Australia is declared PNG’s No. 1 security partner forever

Defence secretary Greg Moriarty, PNG Foreign Minister Rimbink Pato and Major General Paul McLachlan. Picture: THE AUSTRALIAN

PORT MORESBY, 09 NOVEMBER 2018 (THE AUSTRALIAN) – Papua New Guinea Foreign Minister Rimbink Pato has said Australia will be PNG’s No 1 security partner “forever”, as Scott Morrison announced a navy ship and mobile defence training force would be dedicated to supporting Pacific neighbours.

Pato said Australia’s security support for PNG to host APEC this month, including the provision of F/A-18 Super Hornets, naval ships and up to 1500 soldiers, had strengthened the security ­relationship between the two countries.

“Australia is our principal security partner and its generous support cements that role in place forever,” he told The Australian.

Pato, who visited HMAS Adelaide off Port Moresby this week, welcomed the development of a joint naval base with Australia on Manus Island, saying Australia and PNG’s defence links “go back many generations”.

“We never abandoned a single Digger,” he said, referring to the Kokoda campaign.

Amid concerns in Canberra over China’s growing influence in the Pacific, the Prime Minister Thursday unveiled a major package of support for regional neighbours, including a $2 billion (US$1.4 billion) infrastructure financing initiative.

The fund, which The Australian understands will be delivered through a budget “reprior­itisation”, will be used to provide grants and long-term loans for high-priority infrastructure ­projects.

Morrison said Australia would also create a new mobile training force to support Pacific defence forces and ensure a vessel was dedicated to the region to ­provide humanitarian assistance when necessary.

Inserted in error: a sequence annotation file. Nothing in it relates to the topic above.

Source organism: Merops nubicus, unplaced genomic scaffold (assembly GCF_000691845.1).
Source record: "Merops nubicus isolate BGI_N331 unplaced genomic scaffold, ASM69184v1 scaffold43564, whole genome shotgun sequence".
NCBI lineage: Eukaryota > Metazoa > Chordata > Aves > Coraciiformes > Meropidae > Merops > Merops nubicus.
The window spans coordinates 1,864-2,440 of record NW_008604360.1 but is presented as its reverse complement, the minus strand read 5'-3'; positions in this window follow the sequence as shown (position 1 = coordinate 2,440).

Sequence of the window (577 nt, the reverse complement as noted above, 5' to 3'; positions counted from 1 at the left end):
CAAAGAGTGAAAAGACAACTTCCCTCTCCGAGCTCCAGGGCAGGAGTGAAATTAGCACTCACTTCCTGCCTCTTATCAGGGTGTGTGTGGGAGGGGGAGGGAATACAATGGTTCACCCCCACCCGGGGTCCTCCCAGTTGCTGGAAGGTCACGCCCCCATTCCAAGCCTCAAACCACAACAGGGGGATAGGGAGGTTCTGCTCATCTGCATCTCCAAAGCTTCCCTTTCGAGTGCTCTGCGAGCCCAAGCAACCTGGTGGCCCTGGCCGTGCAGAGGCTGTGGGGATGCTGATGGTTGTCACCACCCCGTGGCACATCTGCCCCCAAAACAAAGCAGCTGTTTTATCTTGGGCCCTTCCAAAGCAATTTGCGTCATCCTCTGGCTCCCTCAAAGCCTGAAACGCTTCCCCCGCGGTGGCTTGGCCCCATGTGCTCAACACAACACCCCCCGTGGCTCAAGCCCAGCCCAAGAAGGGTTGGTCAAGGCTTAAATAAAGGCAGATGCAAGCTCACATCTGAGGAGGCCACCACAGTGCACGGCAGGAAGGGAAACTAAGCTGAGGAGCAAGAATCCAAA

He said Australia would further strengthen security ties in the region by convening an annual summit for the heads of Pacific ­security forces in Canberra.

“We’ve got their back,” Morrison said. “It is our responsibility in this part of the world. I think we have a real duty of care to our Pacific family and friends.”

Pato said Australia’s APEC support for PNG, which has been put at about $130 million (US$94 million), would help his country to attract investment and realise its full potential. “The accountability of the funds provided by Australia is of a very high standard and Australian citizens can be confident funds are being employed for good purpose — to enable PNG to host a meeting that will help its economy take off,” Pato said.

He said the event, which has been criticised by PNG’s opposition parties as a waste of money, would draw attention to the ­“remarkable opportunities” for ­investment in the country.

“By hosting APEC … we are drawing the attention of the world to our vast oil and gas reserves, to our copper, gold and silver, our ­extensive fertile agricultural lands, our high-quality coffee and cocoa, our seas teeming with tuna, our tourism potential and our population of eight million people with a potentially huge workforce,” Pato said.

Morrison will host a barbecue for Pacific leaders at the ­Australian high commissioner’s residence during the APEC ­conference.

The event is likely to be upstaged by a reception hosted by Chinese President Xi Jinping for Pacific Island Forum leaders who uphold Beijing’s One China ­policy.

Pato said his country valued its relationship with China, which is pouring money into PNG for new infrastructure projects under its Belt and Road Initiative, but he said there was an awareness that “we are relatively new to working with each other”.

“That awareness ensures that both sides proceed carefully,” Pato said.

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